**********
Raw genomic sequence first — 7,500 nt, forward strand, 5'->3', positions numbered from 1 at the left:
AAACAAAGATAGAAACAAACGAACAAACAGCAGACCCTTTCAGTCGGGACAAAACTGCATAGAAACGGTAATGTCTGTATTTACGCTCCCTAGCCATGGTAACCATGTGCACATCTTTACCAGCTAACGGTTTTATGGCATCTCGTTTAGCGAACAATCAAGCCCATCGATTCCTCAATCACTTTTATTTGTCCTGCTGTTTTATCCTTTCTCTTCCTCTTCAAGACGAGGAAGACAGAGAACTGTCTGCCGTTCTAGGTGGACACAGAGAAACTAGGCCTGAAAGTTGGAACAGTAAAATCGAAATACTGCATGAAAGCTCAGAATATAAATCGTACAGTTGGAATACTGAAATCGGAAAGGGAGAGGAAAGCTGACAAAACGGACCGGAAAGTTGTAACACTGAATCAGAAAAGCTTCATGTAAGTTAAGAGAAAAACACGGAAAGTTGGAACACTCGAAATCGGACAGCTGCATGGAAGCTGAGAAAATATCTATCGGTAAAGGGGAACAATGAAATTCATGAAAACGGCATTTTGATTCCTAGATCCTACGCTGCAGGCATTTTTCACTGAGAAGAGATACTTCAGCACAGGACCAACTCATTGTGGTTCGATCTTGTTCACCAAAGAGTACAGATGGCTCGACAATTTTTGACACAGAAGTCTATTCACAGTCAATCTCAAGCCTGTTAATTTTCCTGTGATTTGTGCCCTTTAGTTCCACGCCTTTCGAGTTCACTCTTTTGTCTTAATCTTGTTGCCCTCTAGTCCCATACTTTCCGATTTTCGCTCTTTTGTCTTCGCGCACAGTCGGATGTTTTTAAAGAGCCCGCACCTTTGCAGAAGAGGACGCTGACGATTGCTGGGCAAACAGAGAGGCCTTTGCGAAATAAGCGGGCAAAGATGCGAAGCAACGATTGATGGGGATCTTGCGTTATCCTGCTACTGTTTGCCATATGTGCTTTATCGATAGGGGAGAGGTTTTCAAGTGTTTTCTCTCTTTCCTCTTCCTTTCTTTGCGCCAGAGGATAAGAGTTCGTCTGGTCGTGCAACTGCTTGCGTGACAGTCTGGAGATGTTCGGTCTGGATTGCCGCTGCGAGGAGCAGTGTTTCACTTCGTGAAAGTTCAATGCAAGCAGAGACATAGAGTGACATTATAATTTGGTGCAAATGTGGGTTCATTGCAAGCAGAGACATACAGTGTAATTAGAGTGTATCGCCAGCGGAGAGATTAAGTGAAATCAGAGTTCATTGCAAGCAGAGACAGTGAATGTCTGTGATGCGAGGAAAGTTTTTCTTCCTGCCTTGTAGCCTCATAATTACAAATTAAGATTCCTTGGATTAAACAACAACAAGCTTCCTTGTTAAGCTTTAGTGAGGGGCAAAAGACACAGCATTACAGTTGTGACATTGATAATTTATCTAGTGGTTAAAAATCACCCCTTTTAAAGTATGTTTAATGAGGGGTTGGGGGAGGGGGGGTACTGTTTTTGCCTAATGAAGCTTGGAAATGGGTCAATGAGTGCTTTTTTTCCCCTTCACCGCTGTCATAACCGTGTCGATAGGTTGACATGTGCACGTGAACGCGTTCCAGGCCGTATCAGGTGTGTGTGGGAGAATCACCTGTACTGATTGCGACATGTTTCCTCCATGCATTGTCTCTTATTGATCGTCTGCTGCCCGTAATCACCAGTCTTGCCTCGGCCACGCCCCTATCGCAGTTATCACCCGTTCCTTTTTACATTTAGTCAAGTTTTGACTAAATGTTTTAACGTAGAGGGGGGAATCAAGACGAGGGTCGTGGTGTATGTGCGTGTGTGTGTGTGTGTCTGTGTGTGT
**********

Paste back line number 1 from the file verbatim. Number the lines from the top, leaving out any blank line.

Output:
Raw genomic sequence first — 7,500 nt, forward strand, 5'->3', positions numbered from 1 at the left: